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One Night Only: Doc Halladay v. Big Johnson
Posted By Carson Cistulli On June 9, 2010 @ 9:00 am In Game Preview | 12 Comments
Tonight’s main event is of the “no-brainer” variety.
In other words, you can watch it even if you don’t have a brain.
Florida at Philadelphia | Wednesay, June 09 | 7:05pm ET
Marlins: Josh Johnson (NERD: 10)
77.0 IP, 9.00 K/9, 2.81 BB/9, .286 BABIP, 48.5% GB, 4.8% HR/FB, 3.25 xFIP
Phils: Roy Halladay (NERD: 10)
93.0 IP, 7.45 K/9, 1.26 BB/9, .302 BABIP, 53.4% GB, 4.3% HR/FB, 2.93 xFIP
First, It Needs to Be Said
The NERD scores you see above are slightly different than the ones I introduced to the wide readership last week. One of the biggest flaws of NERD 1.0 was the total absence of velocity as a component. In NERD 1.1 — or whatever’s the nerdiest possible name for it — I’ve added the absolute value of each pitcher’s z-score (i.e. standard deviations from the mean) for velocity. That gives a bump not only to Ubaldo Jimenez (+2.23) and Justin Verlander (+1.95), but also to Tim Wakefield (+6.10) and Jamie Moyer (+3.30). I’ll submit a recalculation, probably with some other improvements, as soon as sloth allows.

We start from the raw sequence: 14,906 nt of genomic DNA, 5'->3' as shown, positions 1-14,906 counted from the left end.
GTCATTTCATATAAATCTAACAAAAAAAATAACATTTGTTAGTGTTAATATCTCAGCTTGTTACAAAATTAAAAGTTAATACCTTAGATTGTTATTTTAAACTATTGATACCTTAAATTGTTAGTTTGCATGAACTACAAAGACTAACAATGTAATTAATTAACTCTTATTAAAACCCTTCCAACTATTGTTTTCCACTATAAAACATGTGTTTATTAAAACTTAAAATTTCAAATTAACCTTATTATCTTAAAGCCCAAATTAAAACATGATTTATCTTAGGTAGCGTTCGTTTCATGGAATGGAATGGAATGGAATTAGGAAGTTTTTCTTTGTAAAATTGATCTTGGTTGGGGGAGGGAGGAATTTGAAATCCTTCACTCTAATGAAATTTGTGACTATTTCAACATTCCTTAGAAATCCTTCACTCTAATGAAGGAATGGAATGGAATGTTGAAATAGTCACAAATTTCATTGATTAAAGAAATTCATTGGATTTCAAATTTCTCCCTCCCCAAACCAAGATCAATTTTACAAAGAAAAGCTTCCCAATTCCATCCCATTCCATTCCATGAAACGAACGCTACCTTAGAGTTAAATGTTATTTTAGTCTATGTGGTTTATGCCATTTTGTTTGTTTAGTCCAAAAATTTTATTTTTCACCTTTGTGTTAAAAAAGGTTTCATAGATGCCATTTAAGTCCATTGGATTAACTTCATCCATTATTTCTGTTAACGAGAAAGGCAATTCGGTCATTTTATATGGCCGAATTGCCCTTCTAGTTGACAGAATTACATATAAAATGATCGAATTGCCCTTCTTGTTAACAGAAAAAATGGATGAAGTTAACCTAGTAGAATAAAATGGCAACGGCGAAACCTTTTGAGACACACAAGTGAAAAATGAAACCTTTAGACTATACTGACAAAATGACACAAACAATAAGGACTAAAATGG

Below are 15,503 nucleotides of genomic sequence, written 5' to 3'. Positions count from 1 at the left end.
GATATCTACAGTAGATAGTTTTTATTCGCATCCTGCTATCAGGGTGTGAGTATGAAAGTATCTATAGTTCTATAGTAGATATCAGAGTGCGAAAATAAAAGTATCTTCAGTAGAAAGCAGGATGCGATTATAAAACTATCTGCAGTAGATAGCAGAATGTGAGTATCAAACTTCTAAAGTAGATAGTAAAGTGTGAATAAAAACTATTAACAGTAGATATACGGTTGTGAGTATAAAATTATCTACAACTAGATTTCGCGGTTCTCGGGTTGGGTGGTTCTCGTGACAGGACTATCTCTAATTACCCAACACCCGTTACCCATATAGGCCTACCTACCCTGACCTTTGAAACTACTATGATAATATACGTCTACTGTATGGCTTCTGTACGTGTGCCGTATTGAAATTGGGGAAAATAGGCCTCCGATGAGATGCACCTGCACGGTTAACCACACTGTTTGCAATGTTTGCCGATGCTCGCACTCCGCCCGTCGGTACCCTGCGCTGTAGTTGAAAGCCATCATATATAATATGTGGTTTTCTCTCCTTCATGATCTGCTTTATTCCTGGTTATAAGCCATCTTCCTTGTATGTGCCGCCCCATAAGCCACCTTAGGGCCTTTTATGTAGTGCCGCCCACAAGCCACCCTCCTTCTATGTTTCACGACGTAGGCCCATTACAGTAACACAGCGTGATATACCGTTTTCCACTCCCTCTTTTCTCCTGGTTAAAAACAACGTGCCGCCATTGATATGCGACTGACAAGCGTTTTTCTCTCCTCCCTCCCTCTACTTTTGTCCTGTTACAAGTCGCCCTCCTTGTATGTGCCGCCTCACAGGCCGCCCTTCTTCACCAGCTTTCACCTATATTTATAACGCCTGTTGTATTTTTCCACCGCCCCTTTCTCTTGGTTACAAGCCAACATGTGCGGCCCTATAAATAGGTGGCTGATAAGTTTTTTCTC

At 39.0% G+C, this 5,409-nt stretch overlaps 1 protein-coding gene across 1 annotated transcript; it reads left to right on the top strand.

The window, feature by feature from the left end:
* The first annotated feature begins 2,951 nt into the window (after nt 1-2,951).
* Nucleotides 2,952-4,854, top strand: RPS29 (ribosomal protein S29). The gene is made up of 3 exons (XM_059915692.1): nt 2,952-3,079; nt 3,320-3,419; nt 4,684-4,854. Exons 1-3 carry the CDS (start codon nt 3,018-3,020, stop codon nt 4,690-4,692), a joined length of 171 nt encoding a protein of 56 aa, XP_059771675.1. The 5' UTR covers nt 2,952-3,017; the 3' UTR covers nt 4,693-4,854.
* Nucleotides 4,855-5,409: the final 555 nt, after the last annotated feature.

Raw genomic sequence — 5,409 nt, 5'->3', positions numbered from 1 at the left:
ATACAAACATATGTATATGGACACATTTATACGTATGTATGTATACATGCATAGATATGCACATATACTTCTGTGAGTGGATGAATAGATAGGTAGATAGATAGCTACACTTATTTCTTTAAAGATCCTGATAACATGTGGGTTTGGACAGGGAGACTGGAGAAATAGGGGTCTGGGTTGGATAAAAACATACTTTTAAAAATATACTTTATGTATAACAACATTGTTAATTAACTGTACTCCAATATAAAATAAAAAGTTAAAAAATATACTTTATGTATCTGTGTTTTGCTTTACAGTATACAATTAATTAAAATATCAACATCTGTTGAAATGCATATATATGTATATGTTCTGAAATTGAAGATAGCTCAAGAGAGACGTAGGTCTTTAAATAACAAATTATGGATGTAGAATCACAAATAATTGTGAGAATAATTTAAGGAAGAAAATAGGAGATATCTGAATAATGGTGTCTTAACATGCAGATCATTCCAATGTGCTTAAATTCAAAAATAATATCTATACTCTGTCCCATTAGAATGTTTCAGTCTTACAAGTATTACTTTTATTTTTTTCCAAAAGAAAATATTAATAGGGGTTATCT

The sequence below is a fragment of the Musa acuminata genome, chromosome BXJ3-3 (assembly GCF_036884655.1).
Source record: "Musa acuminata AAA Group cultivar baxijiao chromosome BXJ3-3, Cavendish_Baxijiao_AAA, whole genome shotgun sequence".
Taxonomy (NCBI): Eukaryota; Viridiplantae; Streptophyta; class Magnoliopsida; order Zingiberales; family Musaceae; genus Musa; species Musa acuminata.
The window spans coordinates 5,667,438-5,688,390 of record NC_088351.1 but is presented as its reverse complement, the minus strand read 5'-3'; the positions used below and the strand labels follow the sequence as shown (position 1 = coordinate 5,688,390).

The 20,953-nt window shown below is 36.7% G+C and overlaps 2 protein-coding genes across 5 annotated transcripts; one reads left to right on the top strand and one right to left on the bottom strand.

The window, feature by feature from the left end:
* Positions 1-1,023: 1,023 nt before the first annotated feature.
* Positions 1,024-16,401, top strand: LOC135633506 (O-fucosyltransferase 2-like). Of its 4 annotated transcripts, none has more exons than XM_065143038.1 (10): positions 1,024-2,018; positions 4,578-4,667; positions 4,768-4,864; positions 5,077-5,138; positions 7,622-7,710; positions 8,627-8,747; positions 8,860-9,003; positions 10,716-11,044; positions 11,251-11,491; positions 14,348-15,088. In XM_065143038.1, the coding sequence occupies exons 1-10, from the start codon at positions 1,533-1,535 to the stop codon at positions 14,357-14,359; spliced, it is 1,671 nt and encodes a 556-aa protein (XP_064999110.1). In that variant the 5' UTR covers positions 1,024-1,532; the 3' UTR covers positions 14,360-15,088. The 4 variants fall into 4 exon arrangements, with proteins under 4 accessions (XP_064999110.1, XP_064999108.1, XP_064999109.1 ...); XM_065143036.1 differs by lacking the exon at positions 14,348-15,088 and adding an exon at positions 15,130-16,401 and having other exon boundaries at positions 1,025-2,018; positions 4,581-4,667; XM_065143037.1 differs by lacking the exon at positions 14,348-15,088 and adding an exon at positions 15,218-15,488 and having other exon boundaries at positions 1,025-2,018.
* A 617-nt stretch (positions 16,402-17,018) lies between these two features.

Second, It Also Needs to Be Said
There are only five pitchers (out of about 160) with perfect NERD scores at the moment: Cliff Lee, Dan Haren, Francisco Liriano, and the two guys pitching tonight. Actually, go ahead and add Stephen Strasburg to that list, just for Esses and Gees. Still, that’s not too many.
• Roy Halladay’s Command. Is there a difference between command and control? I’m not convinced — although I’m willing to be. In any case, if there is a difference, my bet is that Halladay is likely an object lesson in such a thing. It’s not just that Halladay doesn’t walk guys — Doug Fister has about the same BB/9 — it’s that he owns the strike zone.
• Josh Johnson’s Fastball. Johnson has the fourth-fastest average fastball velocity among qualified starters. Not until I engaged upon this absurd experiment — i.e. NERD and its attendant concerns — have I truly realized how thrilling velocity is to behold. And it’s some combination of velocity and placement that gives Johnson’s fastball a 9.2% whiff rate on the season — compared to a 7% or so whiff rate across all major leaguers on same pitch.
• Mike Stanton, Part Deux. The 20-year-old outfielder made his debut for Florida yesterday. Here’s his line from Double-A Jacksonville: .311/.441/.726. So, uh, that happened.
If I Had My Druthers
• Hallday would throw his cutter to lefties a whole bunch. Halladay can throw said pitch right at the back foot of a lefty batter. Like, he threw two of them to Chase Headley in the the third inning of his last start. Headley swung and missed at both. Voila:
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